Tuesday, July 19, 2011
Nevertheless, I think the Dakota people of Minnesota can make a case for what they lost. In 1862, nearly 150 years ago, they decided to rid themselves of the White people who were systematically taking their river valley land. They went, as White folks like to say, "on the warpath," leaving hundreds of Minnesota pioneers dead in a month-long rampage that was a bloody horror.
When finally the colonist's militia prevailed, White folks became the savages, sentencing 300+ Dakota warriors to hang. President Lincoln intervened and amended the list so that on December 26, 1862, only thirty-some hung in what is still the largest mass execution in American history. Hundreds of other Dakota--men, women, and children--were marched off to camps where that winter they suffered starvation and death. Many died. Most of those who survived were "resettled" in reservations in Nebraska and South Dakota.
What horrors the Dakota perpetuated on Minnesota pioneer families--and what they did was awful--has to be understood as an attempt to wrest back their homeland and their way of life from the hundreds of white settlers streaming into the Minnesota River valley they called home.
Waziyatawin, a Dakota scholar who uses her Dakota name, calls what happened "colonization, ethnic cleansing, and genocide." Furthermore, by using the United Nations' own definitions of those words, she creates a powerful case in a book I just read, What Does Justice Look Like? The Struggle for Liberation in Dakota Homeland. Her people, the Dakota people, suffered everything she claims they did.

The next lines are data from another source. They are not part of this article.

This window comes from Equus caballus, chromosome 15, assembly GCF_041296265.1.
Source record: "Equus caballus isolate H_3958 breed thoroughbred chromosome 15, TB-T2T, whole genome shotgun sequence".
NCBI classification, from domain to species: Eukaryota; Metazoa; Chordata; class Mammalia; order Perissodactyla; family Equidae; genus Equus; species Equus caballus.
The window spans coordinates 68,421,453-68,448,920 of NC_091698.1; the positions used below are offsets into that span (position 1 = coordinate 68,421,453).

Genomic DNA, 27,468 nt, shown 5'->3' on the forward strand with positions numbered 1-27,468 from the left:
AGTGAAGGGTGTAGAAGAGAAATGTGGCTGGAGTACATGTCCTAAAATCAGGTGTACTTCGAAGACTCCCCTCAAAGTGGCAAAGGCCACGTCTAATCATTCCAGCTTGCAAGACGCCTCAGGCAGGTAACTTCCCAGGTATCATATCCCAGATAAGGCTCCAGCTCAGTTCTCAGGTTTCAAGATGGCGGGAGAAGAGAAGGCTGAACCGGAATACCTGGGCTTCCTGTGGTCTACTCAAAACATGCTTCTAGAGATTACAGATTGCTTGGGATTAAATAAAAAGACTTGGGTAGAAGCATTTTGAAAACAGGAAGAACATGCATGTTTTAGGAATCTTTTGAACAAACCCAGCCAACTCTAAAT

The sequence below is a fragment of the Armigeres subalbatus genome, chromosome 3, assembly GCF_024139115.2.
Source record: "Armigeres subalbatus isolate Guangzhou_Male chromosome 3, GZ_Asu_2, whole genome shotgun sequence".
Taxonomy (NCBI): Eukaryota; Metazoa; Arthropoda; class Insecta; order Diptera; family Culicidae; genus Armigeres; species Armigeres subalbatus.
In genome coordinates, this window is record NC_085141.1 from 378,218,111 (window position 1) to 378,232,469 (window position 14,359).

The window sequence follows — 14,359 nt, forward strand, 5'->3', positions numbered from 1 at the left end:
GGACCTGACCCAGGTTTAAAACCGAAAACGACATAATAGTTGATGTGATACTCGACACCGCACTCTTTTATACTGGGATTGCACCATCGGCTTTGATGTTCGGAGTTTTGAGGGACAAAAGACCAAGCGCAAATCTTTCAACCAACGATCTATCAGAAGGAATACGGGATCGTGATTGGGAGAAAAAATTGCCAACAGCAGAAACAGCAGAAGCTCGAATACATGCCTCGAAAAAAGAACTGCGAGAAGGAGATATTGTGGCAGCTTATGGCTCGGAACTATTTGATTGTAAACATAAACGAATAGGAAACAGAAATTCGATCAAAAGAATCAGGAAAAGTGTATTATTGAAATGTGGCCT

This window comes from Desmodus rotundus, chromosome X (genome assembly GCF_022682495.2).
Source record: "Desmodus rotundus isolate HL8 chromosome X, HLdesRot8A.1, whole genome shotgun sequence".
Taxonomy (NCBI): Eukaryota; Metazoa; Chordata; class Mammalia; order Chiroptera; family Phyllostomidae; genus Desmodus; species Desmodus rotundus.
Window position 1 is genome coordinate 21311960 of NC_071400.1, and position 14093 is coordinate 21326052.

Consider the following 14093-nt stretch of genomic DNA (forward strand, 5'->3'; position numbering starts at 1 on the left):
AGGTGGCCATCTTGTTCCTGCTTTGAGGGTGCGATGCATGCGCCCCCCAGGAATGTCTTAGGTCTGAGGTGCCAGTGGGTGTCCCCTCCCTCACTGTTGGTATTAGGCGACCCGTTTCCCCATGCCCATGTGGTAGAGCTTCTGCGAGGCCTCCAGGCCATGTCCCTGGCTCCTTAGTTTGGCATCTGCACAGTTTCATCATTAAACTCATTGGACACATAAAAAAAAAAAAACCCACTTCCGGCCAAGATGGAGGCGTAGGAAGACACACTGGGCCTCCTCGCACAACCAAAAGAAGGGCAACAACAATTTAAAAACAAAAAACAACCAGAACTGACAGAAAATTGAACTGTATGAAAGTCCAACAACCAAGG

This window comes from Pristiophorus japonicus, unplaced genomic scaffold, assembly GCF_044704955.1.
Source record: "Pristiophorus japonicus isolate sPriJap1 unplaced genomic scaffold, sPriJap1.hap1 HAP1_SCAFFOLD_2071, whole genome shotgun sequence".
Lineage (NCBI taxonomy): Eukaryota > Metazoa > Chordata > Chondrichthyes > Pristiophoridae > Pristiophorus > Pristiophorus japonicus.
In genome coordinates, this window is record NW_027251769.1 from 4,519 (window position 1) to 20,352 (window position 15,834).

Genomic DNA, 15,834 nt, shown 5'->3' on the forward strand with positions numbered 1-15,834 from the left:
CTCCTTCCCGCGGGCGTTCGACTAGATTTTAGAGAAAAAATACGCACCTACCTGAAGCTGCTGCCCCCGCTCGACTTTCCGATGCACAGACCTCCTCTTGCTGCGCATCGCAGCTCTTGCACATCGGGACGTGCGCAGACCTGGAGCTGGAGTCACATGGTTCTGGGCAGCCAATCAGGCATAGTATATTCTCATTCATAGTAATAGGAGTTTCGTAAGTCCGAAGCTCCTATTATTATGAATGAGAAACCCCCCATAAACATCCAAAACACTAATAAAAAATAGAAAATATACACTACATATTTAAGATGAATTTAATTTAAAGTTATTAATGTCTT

But, given all of that, what does justice look like? Waziyatawin, who has a doctorate in history from Cornell University, frequently alludes to the story of European Jews, who were given a homeland in Palestine and encouraged to immigrate from all over Europe and Asia. She thinks the Dakota in diaspora, wherever they are, should also be given a homeland, a place for them to return to their own culture in Minnesota's vast government lands.
Years ago, I heard a Lakota Christian preacher talk about doing something, somehow, about America's "original sin." I'm a Calvinist. I had to chuckle a bit as his use of the term because what he meant was that American's "original sin" was what had been done to his Native people. America was in decline, he said--abortion, gay marriage, the whole litany of woes--because it hadn't come to grips with its own "original sin." Until it did--until it recognized what it did to Native peoples--the country couldn't be blessed.
So White folks will just go on calling their world Sioux Center and Sioux County and Siouxland, when there isn't a trace of Sioux culture within miles. Maybe we ought to tag the area "Whiteland" instead of Siouxland.